The original Latin ancestor of “hospitality” referred to both host and guest. Our French cousin (cognate), I understand (please tell me if I am wrong,) still includes both. Recently, I read an inspiring description of “hospitality.” First, however, I would like to thank my most recent hosts for their kind and generous hospitality (in chronological order from most recent). Thank you to:
1 – the Amtrak train conductor who performed his task with a warm smile, conducting more than a mere ticket scanning operation;
2 – Christine ______, a hard-working educator/ interpreter/community member who missed much of my workshop in Syracuse, yesterday, and asked me to breakfast to discuss our respective projects. She graciously shared of herself, bought me breakfast and took me to the train station;
3 – Wendy, an innkeeper extraordinaire, who spoiled me with warmth, attention, beauty (a happy CROWD of African violets greeting me in many colors for breakfast, for example ), comfort, two needed long nights of sleep, well-presented (more beauty) homemade, nutritious and plentiful food, and the stories of her vicarious travels via her guests;
4 – Wendy, again, for being so hospitable, she reminded me of my recent inspiration and gets credit for this blog post idea;
5 – Caroline, Robert and Catherine, who invited and took me to an entertaining, nutritious and over abundant dinner (will also be my lunch on the train), and shared their stories and one night of their lives with me. I learned much about Syracuse, rural area nearby where they grew up, and all the horrid train accidents in the country, many caused from negligence. Thank you, Robert, for increasing my gratitude for every train I am on that is also carrying a responsible and vigilant crew working to arrive safely at our next stop. I am now celebrating my many, many safe train trips;
6 – Caroline, again, for taking me to my temporary home at Wendy’s Wellington Bed and Breakfast, allowing me to use the cab fare to buy another book/DVD set for the next teacher or parent;
7 – Tina G.’s generous gift to support Signs of Literacy. All gifts help me to continue to continue to go where ever I am invited to share whatever support I can give as a gift to teachers, schools, parents or community projects without money having to be the driving force or play more than a minor role in transactions. All gifts go to the two projects of Trillium, a 501c3, emphasizing community building through sharing our stories to support each other to grow, educationally, and in hospitality (description soon to come); [If you would like to support Signs of Literacy and/or Signs of Life, push that "donation" button on the left or send a check to 1442A Walnut St. #139, Berkeley, Ca 94709 or write me - susan (at) susanschaller.com - to contribute as a guest blogger or set up a living room or community event];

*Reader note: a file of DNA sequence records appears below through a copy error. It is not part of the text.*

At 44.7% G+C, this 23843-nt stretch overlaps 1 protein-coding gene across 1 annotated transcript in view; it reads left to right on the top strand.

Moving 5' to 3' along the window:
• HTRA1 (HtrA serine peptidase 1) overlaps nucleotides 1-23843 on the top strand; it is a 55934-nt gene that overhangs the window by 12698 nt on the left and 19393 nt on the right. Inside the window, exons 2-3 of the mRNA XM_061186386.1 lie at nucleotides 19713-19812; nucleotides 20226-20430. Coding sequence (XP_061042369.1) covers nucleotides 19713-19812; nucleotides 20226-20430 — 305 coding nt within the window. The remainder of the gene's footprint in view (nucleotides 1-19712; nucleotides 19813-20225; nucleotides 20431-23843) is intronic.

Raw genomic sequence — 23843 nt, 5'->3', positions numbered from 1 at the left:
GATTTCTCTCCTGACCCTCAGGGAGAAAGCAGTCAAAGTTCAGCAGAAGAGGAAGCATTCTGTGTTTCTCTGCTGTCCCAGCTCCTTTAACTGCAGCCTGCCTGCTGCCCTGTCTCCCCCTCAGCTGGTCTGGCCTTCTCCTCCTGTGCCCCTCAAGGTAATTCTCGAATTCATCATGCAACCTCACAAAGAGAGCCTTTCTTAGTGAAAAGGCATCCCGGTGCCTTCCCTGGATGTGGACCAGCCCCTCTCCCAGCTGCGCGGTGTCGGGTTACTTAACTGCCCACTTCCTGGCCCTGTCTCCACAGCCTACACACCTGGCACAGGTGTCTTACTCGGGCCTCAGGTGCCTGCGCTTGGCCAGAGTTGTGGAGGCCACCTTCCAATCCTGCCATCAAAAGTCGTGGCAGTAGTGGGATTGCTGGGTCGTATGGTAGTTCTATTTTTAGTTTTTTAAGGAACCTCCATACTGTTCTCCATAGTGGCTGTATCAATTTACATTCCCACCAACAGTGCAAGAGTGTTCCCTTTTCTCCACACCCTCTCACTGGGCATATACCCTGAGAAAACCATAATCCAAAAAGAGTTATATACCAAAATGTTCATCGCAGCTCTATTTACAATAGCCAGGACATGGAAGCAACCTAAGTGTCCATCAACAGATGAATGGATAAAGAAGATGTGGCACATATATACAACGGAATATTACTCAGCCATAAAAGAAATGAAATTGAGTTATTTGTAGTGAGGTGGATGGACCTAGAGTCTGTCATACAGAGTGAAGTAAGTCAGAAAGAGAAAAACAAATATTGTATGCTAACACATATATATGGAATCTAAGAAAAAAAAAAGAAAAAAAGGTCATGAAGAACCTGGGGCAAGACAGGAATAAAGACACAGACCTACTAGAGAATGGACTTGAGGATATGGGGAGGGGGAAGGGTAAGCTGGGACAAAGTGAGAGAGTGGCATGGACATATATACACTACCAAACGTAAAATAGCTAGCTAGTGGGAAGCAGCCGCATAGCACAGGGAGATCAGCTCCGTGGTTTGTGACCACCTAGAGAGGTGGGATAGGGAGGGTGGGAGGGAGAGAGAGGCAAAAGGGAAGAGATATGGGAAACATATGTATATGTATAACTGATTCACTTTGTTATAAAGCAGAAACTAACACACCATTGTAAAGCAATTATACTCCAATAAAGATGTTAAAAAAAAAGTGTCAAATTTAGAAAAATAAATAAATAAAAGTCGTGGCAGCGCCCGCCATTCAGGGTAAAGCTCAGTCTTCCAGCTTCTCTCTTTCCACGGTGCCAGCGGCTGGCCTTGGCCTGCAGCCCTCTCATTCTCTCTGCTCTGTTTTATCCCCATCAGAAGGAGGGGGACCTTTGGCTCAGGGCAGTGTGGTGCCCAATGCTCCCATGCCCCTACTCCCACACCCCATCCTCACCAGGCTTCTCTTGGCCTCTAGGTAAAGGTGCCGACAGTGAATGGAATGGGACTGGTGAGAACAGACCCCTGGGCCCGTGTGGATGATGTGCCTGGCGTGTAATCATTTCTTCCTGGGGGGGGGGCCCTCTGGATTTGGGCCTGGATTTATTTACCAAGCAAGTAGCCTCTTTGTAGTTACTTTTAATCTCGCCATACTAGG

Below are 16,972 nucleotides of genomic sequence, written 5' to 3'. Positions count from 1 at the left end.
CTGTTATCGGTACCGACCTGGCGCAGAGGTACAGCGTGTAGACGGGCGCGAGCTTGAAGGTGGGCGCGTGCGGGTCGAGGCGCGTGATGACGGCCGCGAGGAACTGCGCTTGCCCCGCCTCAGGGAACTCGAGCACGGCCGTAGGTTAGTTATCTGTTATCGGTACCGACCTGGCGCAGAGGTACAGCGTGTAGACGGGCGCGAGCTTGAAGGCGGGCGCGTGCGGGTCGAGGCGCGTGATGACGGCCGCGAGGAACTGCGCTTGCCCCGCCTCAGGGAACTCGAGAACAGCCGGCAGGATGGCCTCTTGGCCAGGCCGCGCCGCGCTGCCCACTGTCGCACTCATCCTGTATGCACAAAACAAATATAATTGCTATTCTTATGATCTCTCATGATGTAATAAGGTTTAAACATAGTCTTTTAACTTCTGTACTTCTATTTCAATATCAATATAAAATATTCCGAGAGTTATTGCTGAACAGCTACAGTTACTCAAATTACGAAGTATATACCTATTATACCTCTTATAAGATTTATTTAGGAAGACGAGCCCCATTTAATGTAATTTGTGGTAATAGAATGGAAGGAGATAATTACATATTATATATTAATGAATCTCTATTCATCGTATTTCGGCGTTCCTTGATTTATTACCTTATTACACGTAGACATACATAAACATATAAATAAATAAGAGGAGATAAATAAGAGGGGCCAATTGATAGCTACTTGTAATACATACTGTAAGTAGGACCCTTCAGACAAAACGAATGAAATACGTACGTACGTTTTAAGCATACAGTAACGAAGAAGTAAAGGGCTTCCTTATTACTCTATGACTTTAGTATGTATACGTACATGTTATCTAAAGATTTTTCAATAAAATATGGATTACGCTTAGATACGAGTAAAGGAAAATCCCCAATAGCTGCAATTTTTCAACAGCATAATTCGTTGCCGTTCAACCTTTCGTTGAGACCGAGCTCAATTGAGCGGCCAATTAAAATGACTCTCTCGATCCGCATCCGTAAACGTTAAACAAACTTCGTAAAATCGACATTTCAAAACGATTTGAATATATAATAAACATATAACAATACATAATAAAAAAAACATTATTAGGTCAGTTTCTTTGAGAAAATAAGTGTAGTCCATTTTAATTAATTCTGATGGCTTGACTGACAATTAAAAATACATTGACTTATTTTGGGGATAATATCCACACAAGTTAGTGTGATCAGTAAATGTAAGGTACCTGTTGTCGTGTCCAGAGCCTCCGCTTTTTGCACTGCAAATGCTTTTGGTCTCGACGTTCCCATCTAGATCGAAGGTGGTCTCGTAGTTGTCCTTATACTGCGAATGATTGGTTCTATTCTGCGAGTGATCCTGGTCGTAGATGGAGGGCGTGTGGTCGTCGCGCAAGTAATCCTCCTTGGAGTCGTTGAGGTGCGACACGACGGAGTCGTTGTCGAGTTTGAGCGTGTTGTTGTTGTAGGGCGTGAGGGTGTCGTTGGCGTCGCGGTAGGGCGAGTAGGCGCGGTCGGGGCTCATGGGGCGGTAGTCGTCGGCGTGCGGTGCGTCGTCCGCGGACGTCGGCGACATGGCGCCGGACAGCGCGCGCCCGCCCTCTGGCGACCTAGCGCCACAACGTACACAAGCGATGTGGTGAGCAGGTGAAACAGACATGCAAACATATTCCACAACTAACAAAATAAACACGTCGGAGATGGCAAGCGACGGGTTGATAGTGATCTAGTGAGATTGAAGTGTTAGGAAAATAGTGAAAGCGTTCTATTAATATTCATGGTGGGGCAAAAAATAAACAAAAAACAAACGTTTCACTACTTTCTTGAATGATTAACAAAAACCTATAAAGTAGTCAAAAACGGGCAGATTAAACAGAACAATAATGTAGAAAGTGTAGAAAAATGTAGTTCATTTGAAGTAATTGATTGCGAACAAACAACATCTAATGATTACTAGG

8 – Tina G., again, for beginning the conversation, leading to the invitation;
9 – Tina G., Lisa, Kim, Caroline, Chris, Lyndsi, et al. who participated in the Solvay High School Teacher Training, introducing me to a dedicated and perseverant team who know what teaching and community building is all about. I know they taught me; I hoped I gave them something;
10 – Barbara B. who officially invited me, and helped organize the event;
11- Amtrak, my new host and “landlord” and office. I gave up my room in Berkeley (fear not, my postal address above will forward your gifts to help continue renting my “office” and connection to the next invitation, if you prefer giving by check over supporting pay pal). Simplifying my life and exercising frugality allows me to stretch dollars and emphasize community building over individual unhealthy consumerism;
12 – the countless persons who have helped me along the way and gave me strength and inspiration to launch myself on this journey without a visible end, and the practice of the gift economy; thank you all, even though I cannot name you all here;
13 – the CoS, Conspiracy of Sharing, who gave me the chance to practice and benefit from the gift and sharing economy, laughter and hugs, support, ideas, exploration and courage, for putting up with me and my weaknesses, and especially, for inviting an old lady into their very young community – my gratitude runneth over; [Long live the CoS !] and,
14 – honorable mention to my first two post-CoS hosts – Linda of Omaha, and Stephen the Brave of Evanston;
Thank you, everyone, for your generosity, and being the tremendous examples of hospitality, which has been described as (trumpets and drums and hand-waving. please):
The creation of an empty and safe place where we can explore our gifts to share.
May we all grow in our hospitality, whether guest or host, whether on a train, bus or traveling through our day, and thereby grow more into who we are meant to be.
And, a final note of appreciation to anyone who read this far, and ahead of time for any who comment or write me via this web site, and/or invite me to their living room for a screening of A Man Without Words or The Boy Who Cried Wolf (I must write my unfinished “Goldilocks” book to get my “ying- yang” balanced).
Let me know your thoughts, suggestions, ideas and feedback (including typos or inaccuracies).
For more hospitality and sharing stories,